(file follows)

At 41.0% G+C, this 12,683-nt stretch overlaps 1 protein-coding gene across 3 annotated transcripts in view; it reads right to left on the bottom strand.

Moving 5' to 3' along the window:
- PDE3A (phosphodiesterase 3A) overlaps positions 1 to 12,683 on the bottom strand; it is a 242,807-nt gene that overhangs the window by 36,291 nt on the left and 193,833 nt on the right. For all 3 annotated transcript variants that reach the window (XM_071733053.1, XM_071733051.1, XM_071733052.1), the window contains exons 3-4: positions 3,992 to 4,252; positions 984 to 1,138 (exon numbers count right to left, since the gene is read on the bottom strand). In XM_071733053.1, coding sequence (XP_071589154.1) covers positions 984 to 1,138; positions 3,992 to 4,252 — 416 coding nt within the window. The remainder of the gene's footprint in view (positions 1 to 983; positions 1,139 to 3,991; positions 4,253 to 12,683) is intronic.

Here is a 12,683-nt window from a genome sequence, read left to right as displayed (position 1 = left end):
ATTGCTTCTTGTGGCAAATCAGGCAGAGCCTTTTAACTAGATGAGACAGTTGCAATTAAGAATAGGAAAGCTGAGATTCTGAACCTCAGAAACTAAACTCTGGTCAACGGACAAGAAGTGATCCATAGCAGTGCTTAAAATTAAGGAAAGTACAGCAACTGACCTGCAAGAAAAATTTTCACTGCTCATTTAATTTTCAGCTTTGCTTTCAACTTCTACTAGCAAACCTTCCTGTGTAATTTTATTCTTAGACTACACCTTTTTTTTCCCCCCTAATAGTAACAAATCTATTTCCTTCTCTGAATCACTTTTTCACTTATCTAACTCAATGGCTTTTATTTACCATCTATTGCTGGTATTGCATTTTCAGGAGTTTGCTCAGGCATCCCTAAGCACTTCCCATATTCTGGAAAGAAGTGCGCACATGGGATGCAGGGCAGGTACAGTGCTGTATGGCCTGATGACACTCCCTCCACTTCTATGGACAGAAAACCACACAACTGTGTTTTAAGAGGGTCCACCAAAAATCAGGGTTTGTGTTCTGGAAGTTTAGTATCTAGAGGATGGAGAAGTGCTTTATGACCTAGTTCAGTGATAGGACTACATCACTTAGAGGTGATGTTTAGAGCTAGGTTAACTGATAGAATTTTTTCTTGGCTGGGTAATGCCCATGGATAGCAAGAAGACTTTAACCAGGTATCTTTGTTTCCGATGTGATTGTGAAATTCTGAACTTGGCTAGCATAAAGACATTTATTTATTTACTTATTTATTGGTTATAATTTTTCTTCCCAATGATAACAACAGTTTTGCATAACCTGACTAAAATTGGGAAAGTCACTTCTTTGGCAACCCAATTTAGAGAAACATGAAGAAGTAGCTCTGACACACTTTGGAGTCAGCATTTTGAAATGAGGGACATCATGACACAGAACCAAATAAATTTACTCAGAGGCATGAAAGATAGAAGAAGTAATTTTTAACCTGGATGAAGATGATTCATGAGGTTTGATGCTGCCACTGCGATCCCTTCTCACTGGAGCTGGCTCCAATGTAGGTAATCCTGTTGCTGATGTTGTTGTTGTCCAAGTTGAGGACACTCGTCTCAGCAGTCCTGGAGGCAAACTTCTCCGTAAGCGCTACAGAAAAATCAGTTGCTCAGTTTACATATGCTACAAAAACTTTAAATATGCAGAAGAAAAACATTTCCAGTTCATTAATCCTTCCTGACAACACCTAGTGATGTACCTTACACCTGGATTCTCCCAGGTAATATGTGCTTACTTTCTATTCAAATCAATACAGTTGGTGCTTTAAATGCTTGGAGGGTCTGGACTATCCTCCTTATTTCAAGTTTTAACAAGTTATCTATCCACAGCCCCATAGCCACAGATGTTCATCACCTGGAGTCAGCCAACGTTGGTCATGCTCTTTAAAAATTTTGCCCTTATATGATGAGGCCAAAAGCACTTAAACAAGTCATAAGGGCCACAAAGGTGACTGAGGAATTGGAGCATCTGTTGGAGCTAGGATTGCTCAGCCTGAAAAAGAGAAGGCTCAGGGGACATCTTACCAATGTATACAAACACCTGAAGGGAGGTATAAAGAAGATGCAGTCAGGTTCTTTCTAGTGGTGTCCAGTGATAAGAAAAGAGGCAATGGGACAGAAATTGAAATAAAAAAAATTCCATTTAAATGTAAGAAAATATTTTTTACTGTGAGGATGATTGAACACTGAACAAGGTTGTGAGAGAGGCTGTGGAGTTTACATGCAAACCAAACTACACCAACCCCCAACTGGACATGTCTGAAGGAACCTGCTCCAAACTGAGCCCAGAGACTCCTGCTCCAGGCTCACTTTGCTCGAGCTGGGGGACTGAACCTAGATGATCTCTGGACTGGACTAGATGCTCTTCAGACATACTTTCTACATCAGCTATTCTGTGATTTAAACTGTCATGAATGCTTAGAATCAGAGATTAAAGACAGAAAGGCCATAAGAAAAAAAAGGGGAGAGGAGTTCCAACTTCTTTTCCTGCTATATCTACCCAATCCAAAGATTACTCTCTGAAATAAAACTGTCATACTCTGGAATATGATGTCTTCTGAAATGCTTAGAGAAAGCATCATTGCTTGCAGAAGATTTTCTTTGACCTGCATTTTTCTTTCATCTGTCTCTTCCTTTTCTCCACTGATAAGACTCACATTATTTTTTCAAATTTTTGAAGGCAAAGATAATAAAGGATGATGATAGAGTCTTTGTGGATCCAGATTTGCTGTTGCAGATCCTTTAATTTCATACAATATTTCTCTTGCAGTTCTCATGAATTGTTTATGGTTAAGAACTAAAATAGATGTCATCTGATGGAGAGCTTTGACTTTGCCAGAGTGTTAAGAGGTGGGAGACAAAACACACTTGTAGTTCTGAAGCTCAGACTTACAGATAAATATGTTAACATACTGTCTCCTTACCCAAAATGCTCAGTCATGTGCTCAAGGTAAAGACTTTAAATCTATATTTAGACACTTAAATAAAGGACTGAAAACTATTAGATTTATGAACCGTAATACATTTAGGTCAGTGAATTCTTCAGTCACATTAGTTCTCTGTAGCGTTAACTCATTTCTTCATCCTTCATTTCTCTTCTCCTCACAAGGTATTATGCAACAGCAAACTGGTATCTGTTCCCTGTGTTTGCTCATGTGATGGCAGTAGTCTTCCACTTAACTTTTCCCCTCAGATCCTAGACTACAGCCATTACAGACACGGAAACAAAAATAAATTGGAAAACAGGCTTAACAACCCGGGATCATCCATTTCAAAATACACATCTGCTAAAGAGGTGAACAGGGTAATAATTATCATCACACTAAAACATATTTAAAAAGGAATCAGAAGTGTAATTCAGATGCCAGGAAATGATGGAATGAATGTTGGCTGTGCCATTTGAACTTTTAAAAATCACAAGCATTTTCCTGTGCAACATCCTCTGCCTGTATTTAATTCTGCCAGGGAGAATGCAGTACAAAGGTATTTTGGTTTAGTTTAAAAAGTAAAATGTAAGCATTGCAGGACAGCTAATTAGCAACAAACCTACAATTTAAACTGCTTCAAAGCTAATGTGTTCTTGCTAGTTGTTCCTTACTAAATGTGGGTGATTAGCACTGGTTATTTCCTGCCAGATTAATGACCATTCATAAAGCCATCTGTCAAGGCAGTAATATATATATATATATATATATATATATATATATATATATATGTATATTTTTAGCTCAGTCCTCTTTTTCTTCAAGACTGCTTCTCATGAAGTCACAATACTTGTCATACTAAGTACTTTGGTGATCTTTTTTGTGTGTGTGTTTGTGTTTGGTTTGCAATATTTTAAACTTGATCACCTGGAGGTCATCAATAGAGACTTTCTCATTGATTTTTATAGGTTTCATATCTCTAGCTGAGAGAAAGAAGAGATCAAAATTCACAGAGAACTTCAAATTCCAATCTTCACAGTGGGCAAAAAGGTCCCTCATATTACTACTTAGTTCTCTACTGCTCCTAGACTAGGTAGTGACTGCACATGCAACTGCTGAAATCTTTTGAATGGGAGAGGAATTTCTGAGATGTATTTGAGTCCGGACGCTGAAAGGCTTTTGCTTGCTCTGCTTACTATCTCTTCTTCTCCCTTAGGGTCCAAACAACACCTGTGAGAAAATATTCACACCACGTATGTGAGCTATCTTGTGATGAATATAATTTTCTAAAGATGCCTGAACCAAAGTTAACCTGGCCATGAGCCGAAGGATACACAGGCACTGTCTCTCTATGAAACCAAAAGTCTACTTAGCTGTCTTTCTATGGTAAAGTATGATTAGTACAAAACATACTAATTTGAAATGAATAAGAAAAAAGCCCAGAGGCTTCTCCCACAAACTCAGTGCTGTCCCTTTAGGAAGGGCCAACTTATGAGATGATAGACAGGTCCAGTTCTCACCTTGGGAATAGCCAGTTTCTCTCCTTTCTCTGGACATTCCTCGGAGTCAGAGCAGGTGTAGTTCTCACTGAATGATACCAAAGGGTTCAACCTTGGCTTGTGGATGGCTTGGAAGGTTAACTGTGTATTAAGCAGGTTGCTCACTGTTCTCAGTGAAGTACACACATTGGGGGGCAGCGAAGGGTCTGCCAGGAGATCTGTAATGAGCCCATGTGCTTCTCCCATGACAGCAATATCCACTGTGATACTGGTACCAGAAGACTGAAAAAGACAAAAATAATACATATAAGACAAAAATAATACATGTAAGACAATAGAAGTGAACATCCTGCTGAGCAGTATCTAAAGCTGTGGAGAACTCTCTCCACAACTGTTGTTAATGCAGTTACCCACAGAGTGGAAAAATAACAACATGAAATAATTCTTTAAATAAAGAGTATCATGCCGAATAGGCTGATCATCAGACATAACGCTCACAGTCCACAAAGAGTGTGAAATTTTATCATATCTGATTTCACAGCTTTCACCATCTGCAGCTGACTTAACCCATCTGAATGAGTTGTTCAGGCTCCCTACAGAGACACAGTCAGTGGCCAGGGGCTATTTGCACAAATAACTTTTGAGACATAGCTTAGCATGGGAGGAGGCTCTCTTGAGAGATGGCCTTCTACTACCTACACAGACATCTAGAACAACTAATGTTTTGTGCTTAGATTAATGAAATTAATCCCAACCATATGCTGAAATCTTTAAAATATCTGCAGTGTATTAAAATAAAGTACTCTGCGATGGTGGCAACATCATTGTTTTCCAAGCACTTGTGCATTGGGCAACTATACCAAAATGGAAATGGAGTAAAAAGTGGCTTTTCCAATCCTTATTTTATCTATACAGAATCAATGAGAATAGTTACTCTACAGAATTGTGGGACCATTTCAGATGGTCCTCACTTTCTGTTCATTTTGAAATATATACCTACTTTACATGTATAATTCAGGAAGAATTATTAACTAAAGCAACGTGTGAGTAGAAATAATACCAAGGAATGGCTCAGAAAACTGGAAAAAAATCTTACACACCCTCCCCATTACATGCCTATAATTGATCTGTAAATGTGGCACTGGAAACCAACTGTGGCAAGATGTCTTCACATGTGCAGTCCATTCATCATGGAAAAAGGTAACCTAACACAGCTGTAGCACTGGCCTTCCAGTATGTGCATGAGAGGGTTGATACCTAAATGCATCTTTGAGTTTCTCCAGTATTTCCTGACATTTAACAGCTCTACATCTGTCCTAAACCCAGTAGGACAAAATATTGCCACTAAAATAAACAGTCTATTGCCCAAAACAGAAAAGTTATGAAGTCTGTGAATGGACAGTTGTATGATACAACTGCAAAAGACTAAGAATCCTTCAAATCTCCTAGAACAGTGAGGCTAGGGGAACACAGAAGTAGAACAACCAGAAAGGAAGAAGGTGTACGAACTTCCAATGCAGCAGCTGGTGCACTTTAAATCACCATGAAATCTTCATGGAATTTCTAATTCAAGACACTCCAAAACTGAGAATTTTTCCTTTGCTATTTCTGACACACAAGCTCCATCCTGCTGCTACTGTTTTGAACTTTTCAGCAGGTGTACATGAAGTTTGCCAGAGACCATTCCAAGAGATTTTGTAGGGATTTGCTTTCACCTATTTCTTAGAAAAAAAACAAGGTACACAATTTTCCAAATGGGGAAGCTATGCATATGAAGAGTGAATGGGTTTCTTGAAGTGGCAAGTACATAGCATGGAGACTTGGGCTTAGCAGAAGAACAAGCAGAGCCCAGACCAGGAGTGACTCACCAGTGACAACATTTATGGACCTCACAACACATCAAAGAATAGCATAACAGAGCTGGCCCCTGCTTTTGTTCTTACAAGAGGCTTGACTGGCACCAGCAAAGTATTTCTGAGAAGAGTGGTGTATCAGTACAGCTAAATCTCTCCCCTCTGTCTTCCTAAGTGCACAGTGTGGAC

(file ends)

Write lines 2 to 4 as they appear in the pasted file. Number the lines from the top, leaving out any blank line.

Moving 5' to 3' along the window:
- PDE3A (phosphodiesterase 3A) overlaps positions 1 to 12,683 on the bottom strand; it is a 242,807-nt gene that overhangs the window by 36,291 nt on the left and 193,833 nt on the right. For all 3 annotated transcript variants that reach the window (XM_071733053.1, XM_071733051.1, XM_071733052.1), the window contains exons 3-4: positions 3,992 to 4,252; positions 984 to 1,138 (exon numbers count right to left, since the gene is read on the bottom strand). In XM_071733053.1, coding sequence (XP_071589154.1) covers positions 984 to 1,138; positions 3,992 to 4,252 — 416 coding nt within the window. The remainder of the gene's footprint in view (positions 1 to 983; positions 1,139 to 3,991; positions 4,253 to 12,683) is intronic.

Here is a 12,683-nt window from a genome sequence, read left to right as displayed (position 1 = left end):